I want to share a statistic that came out on that very point, which is 67% of people will work with the first person they talk to. First of all, you better know, are you number one, number two or number three in the pecking order? If you’re not number one, then you’re going to have to be more responsive to that particular client to get your claws in them faster.

MLM 227 | Lead Generation
Lead Generation: If you’re working people and you’re generating revenue for them, you should also expect referrals to come your way as well.

 

A text message that makes the client feel special upfront, I have found is a great way. I stole this from a friend of mine, Christy Solar, who’s a rock star down in Louisiana. You should interview her. You two would get along really well. She says, “I take my applications from about 11:00 AM until 1:30, 2:00 while I’m sitting at my desk.” The way that I do that is by reminding the client and the realtor how much I care about them. Even if I get the referral when I’m on the road at 6:00 headed to the basketball game, I’ll say, “This is Christy. Looking forward to helping you get into your first home. I want to make sure that I’m completely present for our conversation. How about we schedule a time tomorrow at 11:00 AM, 12:00 PM, does that work for you?” She’s blocking out her calendar in a manner which she wants to work, but she’s doing it in a way that makes the client feel super special and taken care of. She knows that if she’s the first call, she better get back to him right away or she’s going to lose that deal. She also doesn’t want to be a slave to working at 9:00 at night. That’s how she’s bridged that gap of scheduling people when she wants them.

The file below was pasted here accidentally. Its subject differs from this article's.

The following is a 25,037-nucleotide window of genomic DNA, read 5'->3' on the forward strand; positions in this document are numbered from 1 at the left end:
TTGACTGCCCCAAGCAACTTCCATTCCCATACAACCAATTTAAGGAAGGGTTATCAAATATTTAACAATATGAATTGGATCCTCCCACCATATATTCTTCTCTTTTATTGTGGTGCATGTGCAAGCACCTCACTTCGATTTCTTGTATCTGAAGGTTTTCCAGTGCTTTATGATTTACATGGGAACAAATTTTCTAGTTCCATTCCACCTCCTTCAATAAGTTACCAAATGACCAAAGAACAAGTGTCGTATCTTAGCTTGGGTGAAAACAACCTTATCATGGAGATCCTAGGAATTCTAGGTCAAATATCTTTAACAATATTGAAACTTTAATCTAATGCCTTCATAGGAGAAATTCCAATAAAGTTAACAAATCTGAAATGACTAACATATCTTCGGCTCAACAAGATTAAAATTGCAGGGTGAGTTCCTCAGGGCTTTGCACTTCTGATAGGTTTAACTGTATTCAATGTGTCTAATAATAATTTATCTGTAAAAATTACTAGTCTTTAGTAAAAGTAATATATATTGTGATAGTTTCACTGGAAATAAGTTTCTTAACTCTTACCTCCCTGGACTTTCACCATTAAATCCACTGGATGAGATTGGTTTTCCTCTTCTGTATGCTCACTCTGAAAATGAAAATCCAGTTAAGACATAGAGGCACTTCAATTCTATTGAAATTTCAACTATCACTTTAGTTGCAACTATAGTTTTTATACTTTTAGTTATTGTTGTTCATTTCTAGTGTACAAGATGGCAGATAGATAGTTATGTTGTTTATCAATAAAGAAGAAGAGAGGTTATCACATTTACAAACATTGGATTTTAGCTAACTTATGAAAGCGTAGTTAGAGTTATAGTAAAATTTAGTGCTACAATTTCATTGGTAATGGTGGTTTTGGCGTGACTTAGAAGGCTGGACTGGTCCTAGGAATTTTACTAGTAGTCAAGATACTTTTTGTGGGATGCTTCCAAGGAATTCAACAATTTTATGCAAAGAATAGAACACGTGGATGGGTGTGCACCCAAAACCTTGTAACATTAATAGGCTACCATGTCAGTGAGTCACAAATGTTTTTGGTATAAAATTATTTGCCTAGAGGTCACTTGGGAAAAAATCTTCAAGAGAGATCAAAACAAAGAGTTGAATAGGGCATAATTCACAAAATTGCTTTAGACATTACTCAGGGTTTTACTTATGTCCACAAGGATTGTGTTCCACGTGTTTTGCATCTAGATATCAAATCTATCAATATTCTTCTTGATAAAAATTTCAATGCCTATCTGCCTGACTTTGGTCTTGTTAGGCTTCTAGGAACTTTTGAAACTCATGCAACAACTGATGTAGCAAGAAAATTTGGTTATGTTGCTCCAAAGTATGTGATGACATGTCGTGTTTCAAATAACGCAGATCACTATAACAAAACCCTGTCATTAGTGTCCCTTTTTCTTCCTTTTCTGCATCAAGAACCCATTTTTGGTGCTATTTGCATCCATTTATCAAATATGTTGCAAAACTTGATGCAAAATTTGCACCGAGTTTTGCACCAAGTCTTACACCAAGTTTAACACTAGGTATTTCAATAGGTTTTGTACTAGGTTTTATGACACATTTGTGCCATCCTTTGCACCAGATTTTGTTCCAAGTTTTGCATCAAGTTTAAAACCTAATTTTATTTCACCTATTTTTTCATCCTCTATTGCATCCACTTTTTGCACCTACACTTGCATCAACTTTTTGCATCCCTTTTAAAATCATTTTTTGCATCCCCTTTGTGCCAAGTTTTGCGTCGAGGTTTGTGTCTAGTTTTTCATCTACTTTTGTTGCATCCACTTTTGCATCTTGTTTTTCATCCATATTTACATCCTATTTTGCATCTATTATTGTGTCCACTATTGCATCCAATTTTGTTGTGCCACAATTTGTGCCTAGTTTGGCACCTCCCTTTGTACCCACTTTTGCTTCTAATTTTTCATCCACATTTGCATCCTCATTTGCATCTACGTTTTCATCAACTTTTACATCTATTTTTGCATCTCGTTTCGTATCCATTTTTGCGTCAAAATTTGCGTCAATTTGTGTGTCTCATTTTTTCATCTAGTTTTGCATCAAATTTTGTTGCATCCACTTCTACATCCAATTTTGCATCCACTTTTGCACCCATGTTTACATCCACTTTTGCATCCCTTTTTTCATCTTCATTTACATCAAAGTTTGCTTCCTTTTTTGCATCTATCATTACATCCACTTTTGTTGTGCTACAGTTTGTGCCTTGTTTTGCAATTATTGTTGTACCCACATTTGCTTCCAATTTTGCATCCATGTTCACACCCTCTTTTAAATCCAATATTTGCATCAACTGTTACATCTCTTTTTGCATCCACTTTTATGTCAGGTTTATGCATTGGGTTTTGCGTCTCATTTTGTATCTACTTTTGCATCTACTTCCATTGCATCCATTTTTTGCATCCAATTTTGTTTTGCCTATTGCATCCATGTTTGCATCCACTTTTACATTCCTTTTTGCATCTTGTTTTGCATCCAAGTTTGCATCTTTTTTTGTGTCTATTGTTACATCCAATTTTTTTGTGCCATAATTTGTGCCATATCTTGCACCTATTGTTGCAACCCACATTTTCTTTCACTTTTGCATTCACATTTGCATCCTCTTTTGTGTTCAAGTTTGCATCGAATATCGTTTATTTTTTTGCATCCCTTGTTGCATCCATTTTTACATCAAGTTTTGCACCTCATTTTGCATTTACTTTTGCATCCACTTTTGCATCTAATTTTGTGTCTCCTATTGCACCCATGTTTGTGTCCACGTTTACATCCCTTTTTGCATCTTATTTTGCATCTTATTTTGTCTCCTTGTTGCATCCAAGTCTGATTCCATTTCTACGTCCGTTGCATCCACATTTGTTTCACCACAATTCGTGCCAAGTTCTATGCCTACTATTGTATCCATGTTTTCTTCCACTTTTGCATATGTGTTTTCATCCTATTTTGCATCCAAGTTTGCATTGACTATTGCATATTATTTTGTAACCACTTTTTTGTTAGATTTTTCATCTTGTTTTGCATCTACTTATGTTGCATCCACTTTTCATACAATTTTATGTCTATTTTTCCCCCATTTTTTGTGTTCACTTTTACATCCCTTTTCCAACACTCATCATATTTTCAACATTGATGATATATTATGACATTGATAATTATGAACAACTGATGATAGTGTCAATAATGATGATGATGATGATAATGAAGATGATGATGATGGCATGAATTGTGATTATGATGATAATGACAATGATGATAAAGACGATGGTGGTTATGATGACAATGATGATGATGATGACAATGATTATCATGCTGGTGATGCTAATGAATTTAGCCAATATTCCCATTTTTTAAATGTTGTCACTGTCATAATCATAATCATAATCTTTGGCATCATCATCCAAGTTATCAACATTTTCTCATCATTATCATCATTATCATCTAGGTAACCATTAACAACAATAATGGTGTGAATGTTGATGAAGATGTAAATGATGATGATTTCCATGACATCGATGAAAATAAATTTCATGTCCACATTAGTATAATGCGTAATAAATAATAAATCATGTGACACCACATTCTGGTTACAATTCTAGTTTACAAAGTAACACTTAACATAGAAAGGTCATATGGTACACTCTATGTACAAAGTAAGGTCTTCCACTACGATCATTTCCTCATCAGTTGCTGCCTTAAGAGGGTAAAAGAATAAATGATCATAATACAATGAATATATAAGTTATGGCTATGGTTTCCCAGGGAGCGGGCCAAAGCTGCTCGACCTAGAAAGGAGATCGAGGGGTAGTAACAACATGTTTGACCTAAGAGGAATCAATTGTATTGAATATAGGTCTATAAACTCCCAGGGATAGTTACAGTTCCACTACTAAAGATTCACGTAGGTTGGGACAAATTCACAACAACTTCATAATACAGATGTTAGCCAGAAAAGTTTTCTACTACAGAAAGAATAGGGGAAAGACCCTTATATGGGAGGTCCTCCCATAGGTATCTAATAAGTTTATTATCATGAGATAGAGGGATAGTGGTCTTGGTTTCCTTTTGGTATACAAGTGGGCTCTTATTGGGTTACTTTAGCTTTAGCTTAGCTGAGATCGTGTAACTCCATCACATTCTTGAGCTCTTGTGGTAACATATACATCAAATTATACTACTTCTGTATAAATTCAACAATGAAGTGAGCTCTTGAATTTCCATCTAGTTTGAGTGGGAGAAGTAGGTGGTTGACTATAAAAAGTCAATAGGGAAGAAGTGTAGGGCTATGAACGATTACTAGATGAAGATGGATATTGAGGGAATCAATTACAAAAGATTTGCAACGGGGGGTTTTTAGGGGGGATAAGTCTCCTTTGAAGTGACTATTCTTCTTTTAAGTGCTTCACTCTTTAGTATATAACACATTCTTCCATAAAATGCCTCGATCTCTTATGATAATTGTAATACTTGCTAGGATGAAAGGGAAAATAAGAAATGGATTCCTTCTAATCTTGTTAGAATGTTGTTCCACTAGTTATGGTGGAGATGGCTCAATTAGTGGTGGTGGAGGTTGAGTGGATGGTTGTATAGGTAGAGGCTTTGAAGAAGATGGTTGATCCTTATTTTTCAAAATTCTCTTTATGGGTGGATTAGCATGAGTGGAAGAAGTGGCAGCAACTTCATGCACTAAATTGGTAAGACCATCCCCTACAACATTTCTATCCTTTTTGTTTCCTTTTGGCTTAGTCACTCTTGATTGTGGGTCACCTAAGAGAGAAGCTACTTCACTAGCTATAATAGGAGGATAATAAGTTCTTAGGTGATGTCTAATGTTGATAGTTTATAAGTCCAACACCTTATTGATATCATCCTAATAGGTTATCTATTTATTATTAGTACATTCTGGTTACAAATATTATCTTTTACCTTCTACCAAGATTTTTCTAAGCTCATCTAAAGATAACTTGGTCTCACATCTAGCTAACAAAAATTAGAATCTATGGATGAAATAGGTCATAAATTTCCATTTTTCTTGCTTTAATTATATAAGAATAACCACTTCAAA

I love that because that’s a skill that I teach that I use all the time. I’m ready to walk into a meeting. It doesn’t matter what the meeting is, “Would it be okay if I called you between 4:00 and 6:00 when I’m in front of my computer and I can dedicate 100% of my time and attention to serving you?” I can repeat that 30 times. I’ve repeated that many times in my life. The great thing about that is that you’re saying that you’re busy, you’re not on-demand, you’re in demand. I’m about ready to walk into an appointment which says, “She works with other people.” If I’m ready to walk into an appointment, “Can I call you between 4:00 and 6:00?” Why 4:00 and 6:00, 3:00 and 5:00, 2:00 and whatever? Why that time frame? As loan officers, we’re excited about giving them customer service. “Call I call you at 3:15?” What happens at 3:15 is that the appraisal came in low. We’re freaking out. We put this under stress on ourselves because we told them 3:15. If I have that latitude to say between 3:00 and 5:00 or 4:00 and 6:00, when I’m in front of my computer and I can dedicate 100% of my time and attention to serving you, it’s amazing because I’ve never had someone say, “No, I don’t want you to dedicate your time to serve me. I want you to be distracted.”

“Can you take the call right now when you’re in the Guns and Roses concert?” “Sure. That’s going to work out well for both of us.”